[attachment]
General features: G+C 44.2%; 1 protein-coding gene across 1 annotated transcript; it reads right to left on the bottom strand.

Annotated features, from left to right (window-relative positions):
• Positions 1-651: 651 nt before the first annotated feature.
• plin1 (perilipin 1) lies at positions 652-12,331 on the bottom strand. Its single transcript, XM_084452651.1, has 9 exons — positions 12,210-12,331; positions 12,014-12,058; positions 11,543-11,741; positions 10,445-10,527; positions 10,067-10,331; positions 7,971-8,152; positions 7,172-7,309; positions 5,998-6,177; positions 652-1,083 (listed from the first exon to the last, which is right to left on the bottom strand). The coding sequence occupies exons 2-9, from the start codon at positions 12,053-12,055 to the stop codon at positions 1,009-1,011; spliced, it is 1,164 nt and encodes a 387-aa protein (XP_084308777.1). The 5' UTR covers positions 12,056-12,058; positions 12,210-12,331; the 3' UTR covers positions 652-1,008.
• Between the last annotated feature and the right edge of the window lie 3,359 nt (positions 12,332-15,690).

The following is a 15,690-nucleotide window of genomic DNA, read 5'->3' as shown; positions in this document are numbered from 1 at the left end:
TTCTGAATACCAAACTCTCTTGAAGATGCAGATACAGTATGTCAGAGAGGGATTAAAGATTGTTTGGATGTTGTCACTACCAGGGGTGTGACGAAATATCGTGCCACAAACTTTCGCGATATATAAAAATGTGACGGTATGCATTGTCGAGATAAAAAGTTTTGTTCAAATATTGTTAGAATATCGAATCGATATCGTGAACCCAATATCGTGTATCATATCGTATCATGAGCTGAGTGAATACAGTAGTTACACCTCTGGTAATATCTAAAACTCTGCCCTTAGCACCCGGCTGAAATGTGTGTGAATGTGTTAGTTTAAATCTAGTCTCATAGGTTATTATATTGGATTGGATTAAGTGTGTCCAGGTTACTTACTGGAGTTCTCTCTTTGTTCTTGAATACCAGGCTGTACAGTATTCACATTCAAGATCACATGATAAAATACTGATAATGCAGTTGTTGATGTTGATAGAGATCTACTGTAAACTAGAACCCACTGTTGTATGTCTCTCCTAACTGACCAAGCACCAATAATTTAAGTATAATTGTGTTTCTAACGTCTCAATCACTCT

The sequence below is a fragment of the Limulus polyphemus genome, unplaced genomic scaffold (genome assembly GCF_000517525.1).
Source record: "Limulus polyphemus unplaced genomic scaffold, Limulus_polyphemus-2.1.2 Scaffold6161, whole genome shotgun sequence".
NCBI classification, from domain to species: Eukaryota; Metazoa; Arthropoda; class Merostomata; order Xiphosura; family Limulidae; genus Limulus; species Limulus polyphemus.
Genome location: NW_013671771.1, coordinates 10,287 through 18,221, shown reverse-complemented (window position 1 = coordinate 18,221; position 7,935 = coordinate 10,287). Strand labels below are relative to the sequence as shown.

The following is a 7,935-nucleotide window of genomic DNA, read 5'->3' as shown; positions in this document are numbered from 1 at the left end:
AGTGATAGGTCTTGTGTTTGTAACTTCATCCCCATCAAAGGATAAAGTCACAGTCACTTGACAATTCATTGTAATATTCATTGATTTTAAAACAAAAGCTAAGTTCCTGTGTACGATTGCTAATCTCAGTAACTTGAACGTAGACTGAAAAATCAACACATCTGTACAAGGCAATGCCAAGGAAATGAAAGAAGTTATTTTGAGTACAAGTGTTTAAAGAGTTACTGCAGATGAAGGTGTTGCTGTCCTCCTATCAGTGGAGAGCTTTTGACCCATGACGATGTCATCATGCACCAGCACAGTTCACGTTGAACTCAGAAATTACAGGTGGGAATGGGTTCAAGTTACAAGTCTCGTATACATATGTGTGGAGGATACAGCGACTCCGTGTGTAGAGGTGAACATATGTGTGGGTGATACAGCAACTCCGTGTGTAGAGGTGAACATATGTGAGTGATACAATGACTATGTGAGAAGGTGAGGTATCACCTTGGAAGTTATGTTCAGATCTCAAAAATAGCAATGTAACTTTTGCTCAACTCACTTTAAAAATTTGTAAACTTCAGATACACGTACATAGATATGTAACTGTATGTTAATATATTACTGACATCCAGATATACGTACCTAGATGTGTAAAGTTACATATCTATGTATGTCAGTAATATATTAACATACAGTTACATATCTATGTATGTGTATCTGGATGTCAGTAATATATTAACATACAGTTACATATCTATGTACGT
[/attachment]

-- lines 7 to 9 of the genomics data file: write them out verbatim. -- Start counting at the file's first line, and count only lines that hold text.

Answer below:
TTCTGAATACCAAACTCTCTTGAAGATGCAGATACAGTATGTCAGAGAGGGATTAAAGATTGTTTGGATGTTGTCACTACCAGGGGTGTGACGAAATATCGTGCCACAAACTTTCGCGATATATAAAAATGTGACGGTATGCATTGTCGAGATAAAAAGTTTTGTTCAAATATTGTTAGAATATCGAATCGATATCGTGAACCCAATATCGTGTATCATATCGTATCATGAGCTGAGTGAATACAGTAGTTACACCTCTGGTAATATCTAAAACTCTGCCCTTAGCACCCGGCTGAAATGTGTGTGAATGTGTTAGTTTAAATCTAGTCTCATAGGTTATTATATTGGATTGGATTAAGTGTGTCCAGGTTACTTACTGGAGTTCTCTCTTTGTTCTTGAATACCAGGCTGTACAGTATTCACATTCAAGATCACATGATAAAATACTGATAATGCAGTTGTTGATGTTGATAGAGATCTACTGTAAACTAGAACCCACTGTTGTATGTCTCTCCTAACTGACCAAGCACCAATAATTTAAGTATAATTGTGTTTCTAACGTCTCAATCACTCT

The sequence below is a fragment of the Limulus polyphemus genome, unplaced genomic scaffold (genome assembly GCF_000517525.1).
Source record: "Limulus polyphemus unplaced genomic scaffold, Limulus_polyphemus-2.1.2 Scaffold6161, whole genome shotgun sequence".